What is right about wrong answers?

When I first started teaching, at the end of each day, I would open my teacher’s guide, grab my pen, and thumb through the stack of completed worksheets. My eyes would dart quickly from the red answers in the teacher’s guide to the corresponding answers on each student’s page. I would dole out my x’s and checks with finality and authority. When I got to the end of a page, I would tally a percentage score and enter it into my electronic grade book. I approached every piece of student work as if it were a summative assessment.

My current approach to analyzing student work is much different. I have learned to use student work to inform my instruction. I try to think like my students and explore their reasoning. What do my students understand? Instead of looking to mark wrong answers, I try to focus on what is right. Look at the student work below. How is Mark reasoning through these problems? What does Mark understand? Don’t focus on what he did wrong; try to articulate what he did right.

I notice that Mark:

    • Doubled accurately.
    • Multiplied by powers of ten.
    • Used the relationship between multiplication and division to solve problems.
  • Labeled his answer.

I also notice that Mark only got one question correct. If I computed a percent score for this set of problems, Mark would have answered 1 out of 6 questions correctly–a failing grade–yet, he has demonstrated a tremendous amount of success. If I can build on them, Mark’s strategies are entry points to the thinking involved in our upcoming unit on scaling. We can use some of his ideas, like doubling, to learn more about different scale factors. Now I’m left to wonder which lessons will give Mark a chance to use his current strategies and then give the class a chance to add onto them. If Mark connects doubling to halving, then we work towards tripling and thirding.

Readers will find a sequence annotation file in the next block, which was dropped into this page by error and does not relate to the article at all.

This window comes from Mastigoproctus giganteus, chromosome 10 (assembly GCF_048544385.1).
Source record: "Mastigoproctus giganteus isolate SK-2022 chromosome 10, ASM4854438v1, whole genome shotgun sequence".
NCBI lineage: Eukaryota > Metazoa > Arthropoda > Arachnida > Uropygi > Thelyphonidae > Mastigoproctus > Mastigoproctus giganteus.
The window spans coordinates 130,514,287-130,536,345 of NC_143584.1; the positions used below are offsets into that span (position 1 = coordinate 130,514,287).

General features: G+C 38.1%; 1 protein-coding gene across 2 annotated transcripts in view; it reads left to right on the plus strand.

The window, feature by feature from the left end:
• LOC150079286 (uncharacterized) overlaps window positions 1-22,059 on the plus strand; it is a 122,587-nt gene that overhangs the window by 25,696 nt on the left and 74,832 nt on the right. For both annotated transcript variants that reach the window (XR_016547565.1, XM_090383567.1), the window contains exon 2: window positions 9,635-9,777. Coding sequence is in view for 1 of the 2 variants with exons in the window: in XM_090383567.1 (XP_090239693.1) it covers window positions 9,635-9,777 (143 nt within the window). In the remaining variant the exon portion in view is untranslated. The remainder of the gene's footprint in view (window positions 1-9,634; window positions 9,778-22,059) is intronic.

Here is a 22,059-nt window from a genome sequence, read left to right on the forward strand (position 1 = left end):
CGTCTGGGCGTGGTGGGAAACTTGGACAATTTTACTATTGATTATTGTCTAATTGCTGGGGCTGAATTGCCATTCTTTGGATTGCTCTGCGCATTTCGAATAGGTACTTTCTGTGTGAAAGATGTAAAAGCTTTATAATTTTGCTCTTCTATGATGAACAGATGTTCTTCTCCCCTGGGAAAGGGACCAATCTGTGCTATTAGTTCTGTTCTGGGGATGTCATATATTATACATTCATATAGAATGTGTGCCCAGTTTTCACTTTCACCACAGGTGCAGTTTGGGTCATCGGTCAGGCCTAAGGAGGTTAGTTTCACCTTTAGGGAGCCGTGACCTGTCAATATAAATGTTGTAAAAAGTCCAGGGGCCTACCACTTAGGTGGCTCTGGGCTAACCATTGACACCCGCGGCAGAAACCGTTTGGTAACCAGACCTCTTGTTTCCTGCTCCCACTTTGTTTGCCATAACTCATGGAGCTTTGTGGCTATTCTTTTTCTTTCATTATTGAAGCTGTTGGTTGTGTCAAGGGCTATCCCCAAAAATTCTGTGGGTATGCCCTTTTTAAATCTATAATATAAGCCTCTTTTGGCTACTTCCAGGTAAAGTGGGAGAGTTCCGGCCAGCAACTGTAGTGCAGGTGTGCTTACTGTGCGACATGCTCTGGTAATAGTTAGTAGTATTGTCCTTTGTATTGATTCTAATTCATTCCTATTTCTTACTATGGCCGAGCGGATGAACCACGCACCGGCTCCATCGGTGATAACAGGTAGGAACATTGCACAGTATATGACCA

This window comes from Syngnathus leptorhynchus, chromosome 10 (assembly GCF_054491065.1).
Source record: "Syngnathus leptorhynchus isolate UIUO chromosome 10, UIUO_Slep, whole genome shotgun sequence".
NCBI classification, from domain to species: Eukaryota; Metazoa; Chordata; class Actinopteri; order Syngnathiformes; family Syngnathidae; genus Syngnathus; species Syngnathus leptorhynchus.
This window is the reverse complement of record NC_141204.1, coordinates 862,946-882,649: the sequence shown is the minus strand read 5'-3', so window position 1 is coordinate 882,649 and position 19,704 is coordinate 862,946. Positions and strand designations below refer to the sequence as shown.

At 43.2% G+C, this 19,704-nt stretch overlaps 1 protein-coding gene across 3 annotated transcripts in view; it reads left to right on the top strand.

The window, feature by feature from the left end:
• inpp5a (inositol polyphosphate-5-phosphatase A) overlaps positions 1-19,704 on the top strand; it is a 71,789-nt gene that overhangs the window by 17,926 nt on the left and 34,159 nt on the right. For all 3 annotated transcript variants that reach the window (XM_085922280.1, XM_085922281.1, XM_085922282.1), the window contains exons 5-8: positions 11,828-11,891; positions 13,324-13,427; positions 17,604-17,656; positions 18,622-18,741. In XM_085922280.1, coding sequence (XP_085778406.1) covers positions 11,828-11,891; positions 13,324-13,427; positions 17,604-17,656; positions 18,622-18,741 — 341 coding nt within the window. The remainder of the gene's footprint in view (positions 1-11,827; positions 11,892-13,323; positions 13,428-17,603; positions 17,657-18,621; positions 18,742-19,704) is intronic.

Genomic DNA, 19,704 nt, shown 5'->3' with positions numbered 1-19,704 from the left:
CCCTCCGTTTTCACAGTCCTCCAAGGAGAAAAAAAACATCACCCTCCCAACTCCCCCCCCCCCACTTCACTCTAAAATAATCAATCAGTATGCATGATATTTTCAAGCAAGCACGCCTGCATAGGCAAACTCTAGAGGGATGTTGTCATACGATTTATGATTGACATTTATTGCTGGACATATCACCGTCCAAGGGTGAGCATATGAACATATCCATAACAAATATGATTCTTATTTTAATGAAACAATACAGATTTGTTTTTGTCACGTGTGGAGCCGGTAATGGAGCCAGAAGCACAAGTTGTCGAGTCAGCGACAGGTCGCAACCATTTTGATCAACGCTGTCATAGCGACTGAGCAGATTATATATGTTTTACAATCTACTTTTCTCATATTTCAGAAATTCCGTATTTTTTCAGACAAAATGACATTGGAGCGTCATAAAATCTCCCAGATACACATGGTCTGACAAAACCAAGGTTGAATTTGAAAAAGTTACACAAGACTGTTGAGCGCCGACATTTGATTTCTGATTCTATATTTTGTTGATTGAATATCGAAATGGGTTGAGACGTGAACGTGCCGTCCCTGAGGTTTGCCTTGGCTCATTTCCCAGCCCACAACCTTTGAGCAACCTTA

There was a time when I would have looked at Mark’s work and felt frustrated. It would have sparked feelings of dread. I would have focused on all the things Mark did wrong. His strategies are inefficient! He can’t even multiply by ½!  Does he know how to divide? His second answer isn’t reasonable! There is no way Mark is prepared for this unit. He needs intervention. He will need a lot of practice worksheets before he can even start lesson one.

Sometimes when we try to interpret student work, we make assumptions about how all the “wrong” answers will prevent students from learning grade level material–but grade level work rests on the foundation built from previous years. Even in wrong answers, students show glimmers of this foundational thinking. Recently, I have been pushing myself to spend more time noticing what my students know and can do, lingering in that mindset, and postponing judgements about misconceptions and what they can’t do. This is really hard and used to feel unnatural. I have had to refine my intuition. One strategy I use is to “try on” student’s strategies–picking up a pencil and working through them myself, particularly ones that do not seem to lead to a correct solution. Time and again, I have been joyfully surprised by the math my students were playing with. I have learned so much about what strengths my students will bring to our classroom community. Focusing on strengths helps me be more intentional: I connect new learning to prior knowledge and orchestrate productive discussions that move learning forward for all students.